This document describes how to use the QD package to calculate the dynamics of a simple quantum system. The example is a system of two coupled qubits that are initially in their ground states. An RF field is applied to the first qubit which gradually excite it (Rabi oscillations). The static interaction between the qubits cause energy exchange between the qubit once energy is pumped into the first qubit via the RF field. The example program is configured to output the occupation probabilities for each qubit.

The model and parameter values used in this example are the following:

The example programs source code is available for download here, and it is also available in the QDpack source code distribution.

- First the parameters for the Hamiltonian is configured by initializing a data structure of the type "solver_param".
- Next, a Hamiltonian is set up (either a new Hamiltonian is implemented, or one from the QDpack library is used).
- The quantum system data structure is created and initialized, i.e., the number of quantum levels in each subsystem is configured.
- Dissipation is configured: A list of operators and rates that appear in the master equation (OPTIONAL).
- Initial state is configured.
- Finally, the solver is called. For each time-step the solver call a callback function where application specific processing of the density matrix at time t (extraction of occupation probabilites, calculation of expectation values, etc.) is be done.

Build the example by typing "make run_qubits" in the QDpack directory. This will produce a executable file called "run_qubits". Run this program from the same directory, after making sure that the data output directory (data/qubit.dynamics) exists:

$ mkdir -p data/qubit.dynamics $ time ./run_qubits Quantum system with 2 sub systems: 2 2 DEBUG: combining (tensor product) DEBUG: combining (tensor product) DEBUG: starting dm_evolve_lme_t (Lindblad-type Master Eqaution) real 0m1.078s user 0m0.972s sys 0m0.108s $

The program output is stored in the directory **data/qubit.dynamics/**:

$ wc data/qubit.dynamics/* 1001 3003 27028 data/qubit.dynamics/qubit_population_0.dat 1001 3003 27028 data/qubit.dynamics/qubit_population_1.dat 3003 9009 81084 total $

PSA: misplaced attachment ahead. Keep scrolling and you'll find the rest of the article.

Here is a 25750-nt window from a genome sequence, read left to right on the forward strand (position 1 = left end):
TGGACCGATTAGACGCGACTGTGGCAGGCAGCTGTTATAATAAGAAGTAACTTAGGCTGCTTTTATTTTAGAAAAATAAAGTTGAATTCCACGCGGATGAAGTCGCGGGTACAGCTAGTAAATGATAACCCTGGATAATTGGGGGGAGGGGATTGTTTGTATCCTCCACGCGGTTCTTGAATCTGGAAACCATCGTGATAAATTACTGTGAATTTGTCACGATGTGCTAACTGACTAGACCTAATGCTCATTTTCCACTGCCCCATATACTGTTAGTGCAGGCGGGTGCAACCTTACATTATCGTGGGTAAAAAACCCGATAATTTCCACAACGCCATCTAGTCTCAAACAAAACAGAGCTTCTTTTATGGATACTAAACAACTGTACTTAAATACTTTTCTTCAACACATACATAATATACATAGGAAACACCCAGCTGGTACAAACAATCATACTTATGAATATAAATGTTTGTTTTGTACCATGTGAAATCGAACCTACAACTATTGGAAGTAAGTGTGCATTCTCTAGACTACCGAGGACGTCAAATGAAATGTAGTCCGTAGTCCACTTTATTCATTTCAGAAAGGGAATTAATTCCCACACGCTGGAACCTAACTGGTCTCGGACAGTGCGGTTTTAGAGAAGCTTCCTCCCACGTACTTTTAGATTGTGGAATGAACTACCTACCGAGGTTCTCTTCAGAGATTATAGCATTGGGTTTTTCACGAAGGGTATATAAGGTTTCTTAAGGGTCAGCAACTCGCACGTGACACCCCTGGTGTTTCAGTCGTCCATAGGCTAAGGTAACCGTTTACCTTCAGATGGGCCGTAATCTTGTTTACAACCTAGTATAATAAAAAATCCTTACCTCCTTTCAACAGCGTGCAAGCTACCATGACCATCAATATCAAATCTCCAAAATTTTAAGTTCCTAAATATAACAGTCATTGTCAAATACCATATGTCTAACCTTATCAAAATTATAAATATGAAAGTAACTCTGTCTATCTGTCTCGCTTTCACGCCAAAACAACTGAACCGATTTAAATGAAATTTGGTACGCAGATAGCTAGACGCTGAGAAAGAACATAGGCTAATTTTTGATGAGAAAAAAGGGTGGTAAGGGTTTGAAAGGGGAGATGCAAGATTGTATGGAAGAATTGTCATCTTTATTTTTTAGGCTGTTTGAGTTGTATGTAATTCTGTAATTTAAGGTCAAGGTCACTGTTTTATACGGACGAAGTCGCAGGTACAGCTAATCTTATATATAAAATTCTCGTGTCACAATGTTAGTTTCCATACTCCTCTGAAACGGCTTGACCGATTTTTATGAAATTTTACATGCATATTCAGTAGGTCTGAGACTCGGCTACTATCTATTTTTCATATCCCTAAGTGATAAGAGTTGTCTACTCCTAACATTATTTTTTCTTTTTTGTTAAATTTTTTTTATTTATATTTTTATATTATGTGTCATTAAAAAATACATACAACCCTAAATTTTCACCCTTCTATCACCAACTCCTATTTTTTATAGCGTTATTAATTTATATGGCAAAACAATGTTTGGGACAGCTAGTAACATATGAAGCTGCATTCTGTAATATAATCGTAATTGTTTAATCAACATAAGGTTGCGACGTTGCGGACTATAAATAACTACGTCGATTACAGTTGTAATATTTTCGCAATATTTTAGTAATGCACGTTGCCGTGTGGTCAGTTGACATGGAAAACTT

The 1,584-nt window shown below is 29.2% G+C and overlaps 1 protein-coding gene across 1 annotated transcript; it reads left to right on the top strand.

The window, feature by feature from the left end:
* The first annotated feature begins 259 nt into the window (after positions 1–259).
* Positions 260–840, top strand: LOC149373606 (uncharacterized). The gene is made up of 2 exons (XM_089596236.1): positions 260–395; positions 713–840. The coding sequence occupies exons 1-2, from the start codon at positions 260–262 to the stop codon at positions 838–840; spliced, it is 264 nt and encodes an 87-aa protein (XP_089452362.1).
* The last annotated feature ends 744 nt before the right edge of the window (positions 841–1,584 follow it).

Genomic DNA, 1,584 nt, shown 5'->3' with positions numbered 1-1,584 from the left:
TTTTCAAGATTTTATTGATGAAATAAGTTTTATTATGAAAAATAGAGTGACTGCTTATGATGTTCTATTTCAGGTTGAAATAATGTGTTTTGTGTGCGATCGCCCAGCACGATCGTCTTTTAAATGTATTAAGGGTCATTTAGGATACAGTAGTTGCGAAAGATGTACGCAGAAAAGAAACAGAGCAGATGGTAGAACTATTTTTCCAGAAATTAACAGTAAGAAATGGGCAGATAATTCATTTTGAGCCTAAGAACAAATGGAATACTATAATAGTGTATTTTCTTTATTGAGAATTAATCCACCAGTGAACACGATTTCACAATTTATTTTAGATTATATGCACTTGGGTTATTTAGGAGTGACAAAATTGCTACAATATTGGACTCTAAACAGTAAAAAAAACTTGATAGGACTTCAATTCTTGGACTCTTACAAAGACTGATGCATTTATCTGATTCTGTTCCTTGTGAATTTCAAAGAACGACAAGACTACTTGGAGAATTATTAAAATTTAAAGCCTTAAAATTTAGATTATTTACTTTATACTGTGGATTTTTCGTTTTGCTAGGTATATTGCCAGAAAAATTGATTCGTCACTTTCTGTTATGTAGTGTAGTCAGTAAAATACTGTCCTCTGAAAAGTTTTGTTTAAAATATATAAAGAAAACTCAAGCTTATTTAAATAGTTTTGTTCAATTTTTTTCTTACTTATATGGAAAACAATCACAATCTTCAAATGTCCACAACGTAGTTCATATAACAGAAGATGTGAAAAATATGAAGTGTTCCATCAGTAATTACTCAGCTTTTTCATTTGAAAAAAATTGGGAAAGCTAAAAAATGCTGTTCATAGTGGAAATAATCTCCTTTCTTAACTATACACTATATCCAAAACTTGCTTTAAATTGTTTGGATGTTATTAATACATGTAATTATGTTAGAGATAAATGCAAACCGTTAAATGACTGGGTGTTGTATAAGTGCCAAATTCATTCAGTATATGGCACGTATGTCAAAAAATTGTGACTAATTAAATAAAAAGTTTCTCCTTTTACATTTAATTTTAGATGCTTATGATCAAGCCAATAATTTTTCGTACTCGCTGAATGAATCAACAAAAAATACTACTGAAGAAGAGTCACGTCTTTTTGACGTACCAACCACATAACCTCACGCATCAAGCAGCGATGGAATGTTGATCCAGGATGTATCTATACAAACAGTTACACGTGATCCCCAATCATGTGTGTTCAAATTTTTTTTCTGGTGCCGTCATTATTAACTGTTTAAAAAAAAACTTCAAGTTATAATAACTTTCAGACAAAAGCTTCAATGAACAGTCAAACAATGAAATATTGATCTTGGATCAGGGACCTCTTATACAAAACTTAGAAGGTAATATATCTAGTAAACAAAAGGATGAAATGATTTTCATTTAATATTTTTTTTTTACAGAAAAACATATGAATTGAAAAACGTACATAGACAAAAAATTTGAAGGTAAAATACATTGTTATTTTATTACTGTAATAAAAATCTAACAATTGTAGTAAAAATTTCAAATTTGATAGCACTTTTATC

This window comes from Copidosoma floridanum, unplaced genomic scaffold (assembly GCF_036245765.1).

The occupation probabilities of each qubit is stored in individual files with and integer identifier in the file name. The data is formatted in the tab-separated values (TSV) ascii format, and column one to three is: 1) time, 2) probability to be in the ground state, and 3) probability of being in the excited state, respectively"

$ tail data/qubit.dynamics/qubit_population_0.dat 9.910000 0.869513 0.130487 9.920000 0.869527 0.130473 9.930000 0.869539 0.130461 9.940000 0.869553 0.130447 9.950000 0.869568 0.130432 9.960000 0.869587 0.130413 9.970000 0.869608 0.130392 9.980000 0.869634 0.130366 9.990000 0.869666 0.130334 10.000000 0.869703 0.130297 $

Plotting the results for the occupation probabilities for the three qubis gives the following figures:

$ enplot -x 0 -y 1,2 -X "time t (ns)" -Y "Occupation probabilities" -t "Occupation probability of qubit 1" -p qubit_1_populations.png data/qubit.dynamics/qubit_population_0.dat & $ enplot -x 0 -y 1,2 -X "time t (ns)" -Y "Occupation probabilities" -t "Occupation probability of qubit 2" -p qubit_2_populations.png data/qubit.dynamics/qubit_population_1.dat &

Figure caption: Left (top), the occupation probabilities of the first qubit. Fast oscillations are Rabi oscillations due to the RF driving. Slow oscillations are due to the static interaction with the second qubit. Right (bottom), the occupation probabilities of the second qubit. The oscillations are due to interaction with the first qubit. The gradual decay of oscillation visibility is due to dissipation in the second qubit (first qubit is dissipationless in this simulation).

Copyright © 2008 Robert Johansson